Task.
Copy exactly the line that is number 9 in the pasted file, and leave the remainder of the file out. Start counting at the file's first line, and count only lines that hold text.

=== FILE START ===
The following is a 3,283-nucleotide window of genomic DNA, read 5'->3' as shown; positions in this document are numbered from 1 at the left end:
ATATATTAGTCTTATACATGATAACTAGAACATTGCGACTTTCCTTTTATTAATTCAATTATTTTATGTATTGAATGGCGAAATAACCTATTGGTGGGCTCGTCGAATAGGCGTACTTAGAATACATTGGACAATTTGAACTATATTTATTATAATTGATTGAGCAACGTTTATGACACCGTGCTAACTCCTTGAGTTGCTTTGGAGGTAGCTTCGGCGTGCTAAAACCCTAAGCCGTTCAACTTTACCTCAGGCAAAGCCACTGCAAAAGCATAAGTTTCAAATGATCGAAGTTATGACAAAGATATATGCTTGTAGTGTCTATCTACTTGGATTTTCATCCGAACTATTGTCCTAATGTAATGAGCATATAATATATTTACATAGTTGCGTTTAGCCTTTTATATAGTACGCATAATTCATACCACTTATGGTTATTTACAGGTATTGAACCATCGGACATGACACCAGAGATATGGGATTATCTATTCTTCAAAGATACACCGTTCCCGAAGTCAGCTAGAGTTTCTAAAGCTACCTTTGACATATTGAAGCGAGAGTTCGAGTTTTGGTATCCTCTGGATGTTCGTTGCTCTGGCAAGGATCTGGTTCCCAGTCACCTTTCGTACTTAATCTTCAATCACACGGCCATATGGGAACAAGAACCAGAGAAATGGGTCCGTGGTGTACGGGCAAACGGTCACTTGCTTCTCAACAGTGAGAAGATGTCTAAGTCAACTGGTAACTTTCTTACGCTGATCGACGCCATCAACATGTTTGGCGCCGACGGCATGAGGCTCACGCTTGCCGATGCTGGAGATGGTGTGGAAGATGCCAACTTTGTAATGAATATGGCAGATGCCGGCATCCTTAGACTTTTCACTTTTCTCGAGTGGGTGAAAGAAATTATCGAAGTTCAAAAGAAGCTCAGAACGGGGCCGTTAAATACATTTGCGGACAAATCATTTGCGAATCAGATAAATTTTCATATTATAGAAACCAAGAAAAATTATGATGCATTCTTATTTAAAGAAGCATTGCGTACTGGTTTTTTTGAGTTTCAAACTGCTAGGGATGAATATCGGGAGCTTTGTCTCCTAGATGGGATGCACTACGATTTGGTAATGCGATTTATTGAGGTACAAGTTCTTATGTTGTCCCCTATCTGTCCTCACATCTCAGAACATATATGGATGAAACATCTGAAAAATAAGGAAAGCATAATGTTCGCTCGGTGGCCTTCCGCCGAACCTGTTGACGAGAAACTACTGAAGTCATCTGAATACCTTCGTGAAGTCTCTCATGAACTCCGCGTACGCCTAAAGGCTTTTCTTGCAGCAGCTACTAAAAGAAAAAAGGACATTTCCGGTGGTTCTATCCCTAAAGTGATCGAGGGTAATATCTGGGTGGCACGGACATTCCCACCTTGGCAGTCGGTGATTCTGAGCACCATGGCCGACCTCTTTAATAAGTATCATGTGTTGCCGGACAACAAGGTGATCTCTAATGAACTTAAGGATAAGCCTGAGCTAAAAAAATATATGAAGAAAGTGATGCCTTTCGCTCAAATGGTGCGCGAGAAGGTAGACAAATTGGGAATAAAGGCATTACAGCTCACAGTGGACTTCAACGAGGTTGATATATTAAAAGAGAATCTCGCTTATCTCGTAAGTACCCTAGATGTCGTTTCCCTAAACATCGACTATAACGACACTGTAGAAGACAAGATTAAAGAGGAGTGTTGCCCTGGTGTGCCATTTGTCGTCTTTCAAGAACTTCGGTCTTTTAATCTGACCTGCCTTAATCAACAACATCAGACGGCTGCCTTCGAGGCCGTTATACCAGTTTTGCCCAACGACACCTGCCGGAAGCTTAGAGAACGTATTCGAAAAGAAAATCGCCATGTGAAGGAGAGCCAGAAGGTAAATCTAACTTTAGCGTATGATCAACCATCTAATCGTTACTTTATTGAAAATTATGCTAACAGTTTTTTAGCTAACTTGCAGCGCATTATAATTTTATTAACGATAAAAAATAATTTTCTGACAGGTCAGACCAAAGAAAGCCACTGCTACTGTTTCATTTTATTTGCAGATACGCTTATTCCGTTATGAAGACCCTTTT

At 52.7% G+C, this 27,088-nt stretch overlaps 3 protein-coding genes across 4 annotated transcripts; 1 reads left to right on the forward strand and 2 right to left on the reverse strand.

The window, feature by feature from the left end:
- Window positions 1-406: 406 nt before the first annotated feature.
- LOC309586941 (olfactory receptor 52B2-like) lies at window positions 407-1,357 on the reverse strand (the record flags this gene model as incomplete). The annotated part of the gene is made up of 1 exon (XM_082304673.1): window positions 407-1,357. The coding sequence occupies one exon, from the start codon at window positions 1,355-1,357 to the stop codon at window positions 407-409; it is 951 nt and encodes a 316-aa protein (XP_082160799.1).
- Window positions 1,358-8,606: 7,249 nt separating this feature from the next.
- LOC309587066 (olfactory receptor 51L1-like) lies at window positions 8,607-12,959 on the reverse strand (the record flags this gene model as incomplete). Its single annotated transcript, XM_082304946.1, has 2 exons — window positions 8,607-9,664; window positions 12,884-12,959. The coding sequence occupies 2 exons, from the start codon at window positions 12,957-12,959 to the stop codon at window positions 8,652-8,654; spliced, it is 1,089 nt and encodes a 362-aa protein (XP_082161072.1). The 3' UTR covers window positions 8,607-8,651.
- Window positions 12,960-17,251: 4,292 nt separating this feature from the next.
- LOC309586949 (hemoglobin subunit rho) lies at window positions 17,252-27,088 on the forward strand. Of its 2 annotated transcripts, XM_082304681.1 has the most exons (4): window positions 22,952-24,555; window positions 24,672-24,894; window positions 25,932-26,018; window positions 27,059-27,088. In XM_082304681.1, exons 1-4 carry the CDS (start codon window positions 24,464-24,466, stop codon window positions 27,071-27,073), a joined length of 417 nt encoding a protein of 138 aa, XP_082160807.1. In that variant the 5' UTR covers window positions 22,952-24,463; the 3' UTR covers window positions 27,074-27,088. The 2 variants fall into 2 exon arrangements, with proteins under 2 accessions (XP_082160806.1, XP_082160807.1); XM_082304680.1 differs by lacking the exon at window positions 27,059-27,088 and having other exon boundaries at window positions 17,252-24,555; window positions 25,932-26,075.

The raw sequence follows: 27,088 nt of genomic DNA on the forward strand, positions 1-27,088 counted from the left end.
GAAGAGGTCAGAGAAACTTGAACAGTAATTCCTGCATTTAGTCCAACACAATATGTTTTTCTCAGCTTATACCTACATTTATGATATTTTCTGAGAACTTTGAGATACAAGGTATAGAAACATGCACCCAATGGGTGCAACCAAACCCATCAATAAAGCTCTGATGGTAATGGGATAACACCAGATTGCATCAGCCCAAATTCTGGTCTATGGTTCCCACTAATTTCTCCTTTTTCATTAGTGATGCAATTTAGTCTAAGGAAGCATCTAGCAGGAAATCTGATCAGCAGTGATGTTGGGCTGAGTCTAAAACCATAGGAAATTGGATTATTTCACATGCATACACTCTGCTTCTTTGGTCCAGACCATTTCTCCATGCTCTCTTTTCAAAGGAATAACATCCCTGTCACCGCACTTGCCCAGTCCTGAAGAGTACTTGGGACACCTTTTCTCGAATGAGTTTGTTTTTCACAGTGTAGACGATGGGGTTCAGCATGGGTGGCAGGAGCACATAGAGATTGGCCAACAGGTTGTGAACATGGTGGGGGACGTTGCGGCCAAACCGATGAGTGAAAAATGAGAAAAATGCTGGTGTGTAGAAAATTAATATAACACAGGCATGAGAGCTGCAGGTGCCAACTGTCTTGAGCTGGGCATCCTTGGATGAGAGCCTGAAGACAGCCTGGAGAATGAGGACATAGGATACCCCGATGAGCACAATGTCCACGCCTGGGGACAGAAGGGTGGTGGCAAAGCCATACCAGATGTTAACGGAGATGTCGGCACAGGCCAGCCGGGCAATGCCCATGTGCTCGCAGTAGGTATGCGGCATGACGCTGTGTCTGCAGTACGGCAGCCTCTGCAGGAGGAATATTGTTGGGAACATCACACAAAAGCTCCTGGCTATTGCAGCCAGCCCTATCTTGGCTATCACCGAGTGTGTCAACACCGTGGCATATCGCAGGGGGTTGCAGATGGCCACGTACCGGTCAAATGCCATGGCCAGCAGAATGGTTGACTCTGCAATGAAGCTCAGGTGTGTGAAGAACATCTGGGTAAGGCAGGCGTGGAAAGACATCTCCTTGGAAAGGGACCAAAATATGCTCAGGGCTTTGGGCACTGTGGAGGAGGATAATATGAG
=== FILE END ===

- Window positions 12,960-17,251: 4,292 nt separating this feature from the next.